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Old September 7th, 2004, 06:17 AM   #1
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Budget System Set-Up: What do you think?

Hi,

I'm about to put together a budget editing computer, for music videos and short films. I'm a 17 year old aspiring filmmaker, and this is the component list I've put together after some research.

Gigabyte GA-8IPE1000 Pro 2 Motherboard
Pentium 4 Prescott 2.8GHz/3.0GHz 800 MHz FSB
512x2 Dual Channel 400MHz Memory
Radeon 9200 SE Video Card

Seagate 40 GB IDE Drive (for Windows XP, programs, installs, anything else)
Seagate 200 GB IDE Drive 8 MB Cache (separately for video)

Pioneer DVR-I07D (DVD Writer)


What do you think? I am going to use onboard sound for now because:

A) I cannot find the M-Audio sound cards in New Zealand, and the ones they do have are out of my budget.
B) I do not want to get the Audigy 2 sound cards because I heard they weren't good for music anyway.

A few things:

I was going to go with SATA, but with IDE I could get a smaller first drive (40GB), and thus get a larger drive for the video. Is Seagate a reliable brand?

Also, I am using one monitor for editing, because an extra monitor cost me extra that I would just not be able to afford right now. BTW I am using an LCD because my eyes just cannot stand long-hours in front of a CRT, so that rules out the possibility for a 2nd monitor (for now anyway).

Also, I am using the onboard Firewire port for transfer. Are there any problems with this set-up? I will be using Vegas with this, would it run fast/smoothly on this set-up? What you would recommend me getting over what I have there already, for the same price? Any problems with the Radeon 9200 SE?

Thank you for your time,
Dennis
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Old September 7th, 2004, 09:11 AM   #2
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Quote:
I was going to go with SATA, but with IDE I could get a smaller first drive (40GB), and thus get a larger drive for the video. Is Seagate a reliable brand?
Seagate is a good brand. Some people say that they make the most reliable drives (although they still fail, so make backups!).

SATA (serial) vs (parallel) ATA: It doesn't make too much of a difference. For your 40GB OS drive, probably go PATA to make life easier for yourself. This way you dont have to mess with SATA drivers.

For the 200GB, it doesn't matter too much. I'd go with the PATA version of the drive if it's cheaper, unlike you dislike the cabling associated with PATA.

2- It would be nice if your radeon card supports dual monitors in case you want to use dual monitors in the future. I also like Geforce cards slightly better for dual monitors since they have better drivers... but that doesn't make too much of a difference.

With CRTs, make sure to set the refresh rate higher than 60hz.
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Old September 9th, 2004, 01:17 PM   #3
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Thanks for the advice. I'm thinking about getting another monitor (so I'll have 2), and a dual-head card. Any recommendations on the cheapest/most stable video card which supports two-monitors?

Dennis
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Old September 9th, 2004, 01:33 PM   #4
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Since video editing have nothing to care about 3D performances of the video card and I have a dedicated editing machine, I am using an old Geforce 4 MX 400 with dual VGA output. Work great. You don't need to have the lastest card for editing.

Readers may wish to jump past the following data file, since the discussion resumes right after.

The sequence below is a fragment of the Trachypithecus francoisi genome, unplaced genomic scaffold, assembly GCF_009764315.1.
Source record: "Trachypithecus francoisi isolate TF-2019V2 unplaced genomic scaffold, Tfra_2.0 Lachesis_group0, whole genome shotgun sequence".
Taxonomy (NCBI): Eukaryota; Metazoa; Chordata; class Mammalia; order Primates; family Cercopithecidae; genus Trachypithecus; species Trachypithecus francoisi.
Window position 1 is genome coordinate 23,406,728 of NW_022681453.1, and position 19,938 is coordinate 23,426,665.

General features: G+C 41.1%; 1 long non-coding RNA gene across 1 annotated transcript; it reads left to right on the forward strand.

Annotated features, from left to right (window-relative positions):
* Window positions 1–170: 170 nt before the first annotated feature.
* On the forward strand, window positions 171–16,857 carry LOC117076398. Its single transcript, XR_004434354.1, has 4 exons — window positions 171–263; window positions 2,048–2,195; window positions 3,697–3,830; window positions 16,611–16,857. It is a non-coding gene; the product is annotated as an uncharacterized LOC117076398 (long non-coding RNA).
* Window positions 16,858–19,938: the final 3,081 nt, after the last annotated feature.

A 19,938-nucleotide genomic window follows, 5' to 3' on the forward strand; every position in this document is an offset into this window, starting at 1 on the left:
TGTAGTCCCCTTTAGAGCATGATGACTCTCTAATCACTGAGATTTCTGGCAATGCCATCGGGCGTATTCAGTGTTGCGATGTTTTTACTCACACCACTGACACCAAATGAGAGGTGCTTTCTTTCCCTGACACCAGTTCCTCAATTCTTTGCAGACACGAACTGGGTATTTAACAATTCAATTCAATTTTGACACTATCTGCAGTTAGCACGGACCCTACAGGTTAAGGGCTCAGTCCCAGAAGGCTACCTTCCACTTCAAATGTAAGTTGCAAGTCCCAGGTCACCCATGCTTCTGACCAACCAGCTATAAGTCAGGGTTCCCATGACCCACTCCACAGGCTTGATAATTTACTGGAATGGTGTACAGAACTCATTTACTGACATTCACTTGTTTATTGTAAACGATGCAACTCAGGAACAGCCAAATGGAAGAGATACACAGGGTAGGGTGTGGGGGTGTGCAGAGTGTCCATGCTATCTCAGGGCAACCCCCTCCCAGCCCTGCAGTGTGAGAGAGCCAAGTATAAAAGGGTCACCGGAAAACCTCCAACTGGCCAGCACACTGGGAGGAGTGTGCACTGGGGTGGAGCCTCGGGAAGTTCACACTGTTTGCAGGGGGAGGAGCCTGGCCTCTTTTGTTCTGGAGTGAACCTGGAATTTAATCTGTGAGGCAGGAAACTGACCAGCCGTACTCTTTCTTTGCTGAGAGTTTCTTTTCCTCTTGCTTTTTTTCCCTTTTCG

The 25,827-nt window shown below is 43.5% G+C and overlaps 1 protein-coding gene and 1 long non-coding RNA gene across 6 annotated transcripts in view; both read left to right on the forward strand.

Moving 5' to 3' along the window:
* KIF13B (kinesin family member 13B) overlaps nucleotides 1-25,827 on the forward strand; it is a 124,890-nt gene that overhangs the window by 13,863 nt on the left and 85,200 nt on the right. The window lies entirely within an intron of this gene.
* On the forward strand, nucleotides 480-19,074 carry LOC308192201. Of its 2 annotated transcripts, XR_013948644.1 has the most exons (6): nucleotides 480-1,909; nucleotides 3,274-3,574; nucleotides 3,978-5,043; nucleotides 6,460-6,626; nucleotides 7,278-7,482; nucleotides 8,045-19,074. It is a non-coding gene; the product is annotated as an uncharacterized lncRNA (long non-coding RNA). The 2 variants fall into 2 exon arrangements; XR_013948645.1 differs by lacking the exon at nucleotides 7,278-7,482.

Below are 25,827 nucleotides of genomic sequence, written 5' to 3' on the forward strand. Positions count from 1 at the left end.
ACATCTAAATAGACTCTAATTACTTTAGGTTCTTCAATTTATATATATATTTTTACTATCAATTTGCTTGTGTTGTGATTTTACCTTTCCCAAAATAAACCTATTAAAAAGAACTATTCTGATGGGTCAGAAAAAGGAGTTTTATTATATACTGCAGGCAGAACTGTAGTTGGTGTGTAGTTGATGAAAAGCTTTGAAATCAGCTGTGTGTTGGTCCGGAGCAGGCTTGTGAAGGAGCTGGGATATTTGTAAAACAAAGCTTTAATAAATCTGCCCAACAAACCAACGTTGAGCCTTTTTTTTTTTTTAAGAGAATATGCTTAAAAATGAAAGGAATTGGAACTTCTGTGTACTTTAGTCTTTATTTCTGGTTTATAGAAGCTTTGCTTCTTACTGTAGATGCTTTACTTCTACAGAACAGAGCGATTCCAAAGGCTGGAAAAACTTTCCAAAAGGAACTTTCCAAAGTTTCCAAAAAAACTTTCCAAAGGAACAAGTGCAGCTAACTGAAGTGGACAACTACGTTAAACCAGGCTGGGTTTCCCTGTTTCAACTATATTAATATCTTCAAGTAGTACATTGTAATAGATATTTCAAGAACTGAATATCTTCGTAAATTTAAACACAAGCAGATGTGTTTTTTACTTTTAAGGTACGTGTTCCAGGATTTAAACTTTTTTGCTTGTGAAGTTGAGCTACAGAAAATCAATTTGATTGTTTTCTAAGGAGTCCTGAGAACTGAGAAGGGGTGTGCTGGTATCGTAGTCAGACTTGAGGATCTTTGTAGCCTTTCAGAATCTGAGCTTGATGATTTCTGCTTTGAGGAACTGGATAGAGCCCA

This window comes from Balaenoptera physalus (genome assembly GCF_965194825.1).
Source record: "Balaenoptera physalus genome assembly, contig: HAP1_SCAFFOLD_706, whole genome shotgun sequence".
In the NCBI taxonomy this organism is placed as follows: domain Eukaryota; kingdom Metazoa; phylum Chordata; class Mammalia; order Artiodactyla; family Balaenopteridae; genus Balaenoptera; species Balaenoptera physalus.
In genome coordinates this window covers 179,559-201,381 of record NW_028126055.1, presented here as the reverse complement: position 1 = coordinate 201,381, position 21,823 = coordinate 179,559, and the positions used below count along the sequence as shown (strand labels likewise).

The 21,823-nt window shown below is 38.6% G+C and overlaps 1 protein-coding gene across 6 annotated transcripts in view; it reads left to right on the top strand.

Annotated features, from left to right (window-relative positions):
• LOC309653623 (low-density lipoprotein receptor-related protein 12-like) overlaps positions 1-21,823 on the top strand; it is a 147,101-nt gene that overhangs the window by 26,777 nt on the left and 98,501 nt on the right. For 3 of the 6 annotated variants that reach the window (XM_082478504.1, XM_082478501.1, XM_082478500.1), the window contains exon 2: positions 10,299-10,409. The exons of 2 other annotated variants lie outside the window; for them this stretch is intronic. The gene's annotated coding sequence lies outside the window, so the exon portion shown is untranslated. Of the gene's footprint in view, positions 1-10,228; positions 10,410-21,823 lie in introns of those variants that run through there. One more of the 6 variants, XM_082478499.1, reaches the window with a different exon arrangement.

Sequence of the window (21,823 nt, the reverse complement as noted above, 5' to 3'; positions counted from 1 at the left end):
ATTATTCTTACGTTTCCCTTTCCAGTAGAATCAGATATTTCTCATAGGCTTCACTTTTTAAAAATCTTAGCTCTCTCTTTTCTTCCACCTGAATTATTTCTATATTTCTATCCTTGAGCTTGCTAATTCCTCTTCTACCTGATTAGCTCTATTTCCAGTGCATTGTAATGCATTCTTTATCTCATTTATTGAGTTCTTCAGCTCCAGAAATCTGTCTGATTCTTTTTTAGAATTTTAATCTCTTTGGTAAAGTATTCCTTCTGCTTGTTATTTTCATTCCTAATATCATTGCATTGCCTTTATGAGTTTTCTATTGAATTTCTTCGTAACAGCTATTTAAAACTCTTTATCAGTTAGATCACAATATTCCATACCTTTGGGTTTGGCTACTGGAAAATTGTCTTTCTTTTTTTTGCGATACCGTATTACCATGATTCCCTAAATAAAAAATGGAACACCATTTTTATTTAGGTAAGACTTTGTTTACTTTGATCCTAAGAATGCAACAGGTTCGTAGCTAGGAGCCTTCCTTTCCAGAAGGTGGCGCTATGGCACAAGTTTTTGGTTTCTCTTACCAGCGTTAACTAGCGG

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Old September 9th, 2004, 02:32 PM   #5
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Caveat on the latest video card... If you are using Pinnacle's Liquid Edition, the latest video card may be a benefit. Even memory sizes matter in certain tasks.

Since this is Vegas, this does not apply.

If Vegas supports it, consider getting a Pioneer 108 drive. USD is under $100 for a bare drive. It supports Dual Layer. I do not know if Vegas supports it yet though. Getting the 108 will possibly slightly extend the drive's usefulness.

If you can, do not get an SE version of the ATI cards. If it is in budget, a Pro or XT will have a little more kick. The difference will be in playback in full screen. I think we were seeing some frame drops on the lower-end cards with 1080p WMV-HD (but a lot of that depended on the CPU too - it was anomoly with the Athlon 2x00+ series that we could not explain.) Anandtech thread on WMV-HD 1080p benchmark results
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Old September 10th, 2004, 08:49 PM   #6
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What about the Matrox cards?

Is there much difference between the 550, 650 and 750 models? I'm definitely not going to go for the Parhelia, but just wondering, does Vegas 4 support multi-monitor with Matrox cards?

Thank you,
Dennis
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Old September 10th, 2004, 09:37 PM   #7
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I've been steering clear of the Prescott for the last couple systems I've put together. It runs very hot and doesn't really offer any preformance increases over the Northwood. In fact, for some video editing applications, it runs slower.
Anyone out there using Prescott? No problems?
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Old September 10th, 2004, 09:46 PM   #8
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Quote:
Is there much difference between the 550, 650 and 750 models? I'm definitely not going to go for the Parhelia, but just wondering, does Vegas 4 support multi-monitor with Matrox cards?
Yes. The main features of Matrox cards are:
-dual DVI. Not all models have this. Only a handful of nvidia/ATI have dual DVI support.
-good quality analog output. This is not very useful for video editing.
-triple monitor support with the Parhelia and the P750. Not sure if the P650 does triple monitors. Only certain combinations of devices work, so watch out.

Vegas 4 support: Vegas 5 has better support for multiple monitors as you can save layouts. With Vegas 4 you can get it to remember the window positions and you can easily move windows over to the second monitor.

You might want to take a look at the last generation (Geforce4) Nvidia cards with dual monitor support.

Quote:
I've been steering clear of the Prescott for the last couple systems I've put together. It runs very hot and doesn't really offer any preformance increases over the Northwood. In fact, for some video editing applications, it runs slower.
Anyone out there using Prescott? No problems?